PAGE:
Category Archives: Music

It’s Monday! What Are You Reading? – I Can’t Keep Up!

IMWAYR

I’m happy to be joining in the weekly IMWAYR posts, hosted by Jen from Teach Mentor Texts and Kellee from Unleashing Readers

Well… we are back in full swing at school but my Pro. D. workshops this week were still cancelled (or post-poned) as teachers were just getting settled into their new classes.  This meant I had a bonus day off – most of which I spent at one of my favorite places – United Library Services!  There, I get to fill a SHOPPING CART with BRAND NEW picture books to read through!  Heaven!  But there are SO many great new books – I’m having a hard time keeping up!  Here are a few of my favorites from the top of a very tall pile!

18635639

As an Oak Tree Grows – G. Brian Karas

This book is filled with so many teaching ideas I can hardly stand it!  The story follows the life of an Oak Tree from 1775 to present day.  Each page shows what has changed in the past 25 years – both in the tree and in the surrounding landscape.   I loved the timeline at the bottom of the page, showing each new era.  The illustrations are remarkable – and the book is large which allows the reader to take in all the details on each page.  The Oak tree grows while history transforms around it – from methods of agriculture,  transportation to uses of energy.  The poster included at the back of the book shows the rings on the oak tree representing the growth of the oak tree labeled and dated with many events and inventions that occurred while the tree grew.  This book is creative, unique and interesting!  A perfect link to a unit on growth and change in nature and in our world.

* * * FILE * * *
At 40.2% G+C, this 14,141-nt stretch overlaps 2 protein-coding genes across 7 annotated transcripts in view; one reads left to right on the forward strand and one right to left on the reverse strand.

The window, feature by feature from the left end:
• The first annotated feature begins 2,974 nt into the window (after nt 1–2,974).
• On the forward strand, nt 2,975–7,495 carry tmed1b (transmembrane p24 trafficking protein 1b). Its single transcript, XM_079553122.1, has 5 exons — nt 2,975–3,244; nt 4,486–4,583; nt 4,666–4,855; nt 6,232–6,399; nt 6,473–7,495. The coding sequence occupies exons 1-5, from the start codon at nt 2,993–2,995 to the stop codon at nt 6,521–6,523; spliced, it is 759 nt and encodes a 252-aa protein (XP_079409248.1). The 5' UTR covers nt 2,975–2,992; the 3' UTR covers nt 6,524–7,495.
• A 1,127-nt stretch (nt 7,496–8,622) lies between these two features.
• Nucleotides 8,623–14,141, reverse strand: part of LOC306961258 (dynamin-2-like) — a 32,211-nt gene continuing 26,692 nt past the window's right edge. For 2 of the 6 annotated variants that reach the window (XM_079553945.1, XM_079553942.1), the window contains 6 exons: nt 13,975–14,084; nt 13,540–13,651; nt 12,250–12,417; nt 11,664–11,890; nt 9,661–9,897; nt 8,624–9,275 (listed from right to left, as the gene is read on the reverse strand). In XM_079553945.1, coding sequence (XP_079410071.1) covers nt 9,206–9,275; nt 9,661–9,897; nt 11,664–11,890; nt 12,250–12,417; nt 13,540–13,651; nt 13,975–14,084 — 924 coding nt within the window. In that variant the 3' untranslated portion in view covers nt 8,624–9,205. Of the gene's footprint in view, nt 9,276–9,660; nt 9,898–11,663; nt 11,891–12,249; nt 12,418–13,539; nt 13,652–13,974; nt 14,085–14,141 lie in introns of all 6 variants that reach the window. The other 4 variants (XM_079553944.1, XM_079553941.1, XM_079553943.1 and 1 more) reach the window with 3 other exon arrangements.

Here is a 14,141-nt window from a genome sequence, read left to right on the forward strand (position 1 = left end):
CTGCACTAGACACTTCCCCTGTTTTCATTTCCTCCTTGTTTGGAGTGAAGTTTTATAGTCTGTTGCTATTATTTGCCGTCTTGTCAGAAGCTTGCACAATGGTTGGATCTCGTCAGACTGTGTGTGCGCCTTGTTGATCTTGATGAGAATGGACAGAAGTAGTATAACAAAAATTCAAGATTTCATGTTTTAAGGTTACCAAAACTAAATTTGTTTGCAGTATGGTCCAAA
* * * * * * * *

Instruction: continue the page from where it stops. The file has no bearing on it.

20696727

The Right Word – Roget and His Thesaurus  by Jen Bryant

Sigh.  Sigh again.  I love this book.  So so much.   This amazing picture book biography is about the life of brilliant scientist and word collector Peter Mark Roget. The book explores his extraordinary journey that turned his love of words into the publication of the most important reference books of all time. The illustrations are stunning! If you love words as much as I do – this is a must have for your biography collection!  Watch the book trailer here.

Vanilla Ice Cream

Vanilla Ice Cream – Bob Graham

I am a fan of Bob Graham books – I admire his ability to leave room for lots of deep thinking within his subtle text and detailed illustrations.  This book follows an endearing, curious sparrow on an unexpected journey as he travels across the world in a bag of rice from India to an urban setting (Australia?) The sparrow finds a family and invites a child to taste vanilla ice cream for the first time.  The soft pallet illustrations are classic Graham and I like how he uses a variety of closed panels with open drawings.  Don’t read this book too quickly – there is a lot to take in!